“There is no greater agony than bearing an untold story inside you.” – Maya Angelou
It was probably 2014, around this time (May 28), when Maya Angelou passed that everyone was talking about the famous poet. I had just begun working on my startup dedicated to violence against women after my long career in technology. At that time, my oldest daughter was working with me. I asked her, “Who is Maya Angelou?”
She was shocked and somewhat appalled that I could ask such an ignorant literary question.
She told me she was one of the most famous contemporary poets and civil rights activists of our time. I shrugged, and went on with what I was doing.
It took me a few years to finally dig into Angelou’s brilliance. When I found the poem, Still I Rise, I recognized myself in it. It reminded me of what one of my male tech partners once said about me that I didn’t understand, so I had to look it up. He told me he admired how I would, “Rise like a Phoenix, over and over again.”
Such a universal truth for women emboldened with the will to survive, to overcome.
And therein lies some of the mystery as to why I’m uninformed as to the great feminist writers. I spent a lifetime competing in a man’s world, surrounded by men, reading men’s words predominantly. I did not have the privilege, nor the luxury, to invest in learning about the oppression and discrimination that dogged me throughout my professional career.
I’ve joined a local artist’s group on Zoom to pass the pandemic confinement. I enjoy sharing my amateur photography and learning about the artist scene here in Northeast SD. I’ve been writing a lot more too, getting closer to signing up for a writing course to learn how to write officially. After all these years. Might take a photography course too.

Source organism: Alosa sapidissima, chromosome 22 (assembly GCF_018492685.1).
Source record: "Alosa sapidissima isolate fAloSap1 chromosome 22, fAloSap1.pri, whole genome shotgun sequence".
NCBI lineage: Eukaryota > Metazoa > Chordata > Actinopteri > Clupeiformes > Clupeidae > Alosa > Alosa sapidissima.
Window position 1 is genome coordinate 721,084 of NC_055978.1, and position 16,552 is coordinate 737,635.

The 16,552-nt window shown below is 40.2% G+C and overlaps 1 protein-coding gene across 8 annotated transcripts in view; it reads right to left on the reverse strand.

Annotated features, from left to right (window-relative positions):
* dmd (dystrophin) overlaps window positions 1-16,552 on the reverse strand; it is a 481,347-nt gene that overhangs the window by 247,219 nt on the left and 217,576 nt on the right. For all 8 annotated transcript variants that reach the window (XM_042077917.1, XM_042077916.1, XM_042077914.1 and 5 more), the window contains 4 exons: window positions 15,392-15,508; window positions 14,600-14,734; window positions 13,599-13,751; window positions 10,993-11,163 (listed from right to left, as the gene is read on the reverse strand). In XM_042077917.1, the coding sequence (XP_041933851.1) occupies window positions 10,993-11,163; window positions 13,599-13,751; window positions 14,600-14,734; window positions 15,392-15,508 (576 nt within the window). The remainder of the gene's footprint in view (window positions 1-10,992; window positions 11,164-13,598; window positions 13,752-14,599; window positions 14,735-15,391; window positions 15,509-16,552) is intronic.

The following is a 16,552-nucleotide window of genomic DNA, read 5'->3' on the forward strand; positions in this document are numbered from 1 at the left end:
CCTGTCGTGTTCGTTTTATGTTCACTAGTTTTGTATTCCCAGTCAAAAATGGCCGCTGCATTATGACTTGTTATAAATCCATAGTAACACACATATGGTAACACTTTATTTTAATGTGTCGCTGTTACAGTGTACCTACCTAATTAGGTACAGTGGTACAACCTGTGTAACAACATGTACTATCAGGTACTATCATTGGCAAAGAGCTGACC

Best of all, I’ve begun weekly sessions with a therapist. So helpful.
I’m holed up in my apartment with the trusty cat. I made a decision not to see anyone because of the pandemic that has been raging here in South Dakota. We’re so close. The vaccination has already made its way to frontline medical staff, and soon enough, maybe the spring/summer, we should all be vaccinated.
I figured I could just pretend this Christmas was not happening. Kind of delete it from my calendar.
I didn’t buy a tree.
I didn’t make cookies, or put up lights, or any kind of decorations.
I’m not even listening to Christmas music.
I’m just in denial about the holiday.
This morning, when I walked out from the bedroom, I noticed nature had decorated for me. There is a beautiful pine tree outside my window in my living room. The artful way the frost framed the window with the sun shining through the branches just made me smile.
I tried to photograph it. It looks better in person. Wish you were here to enjoy it with me.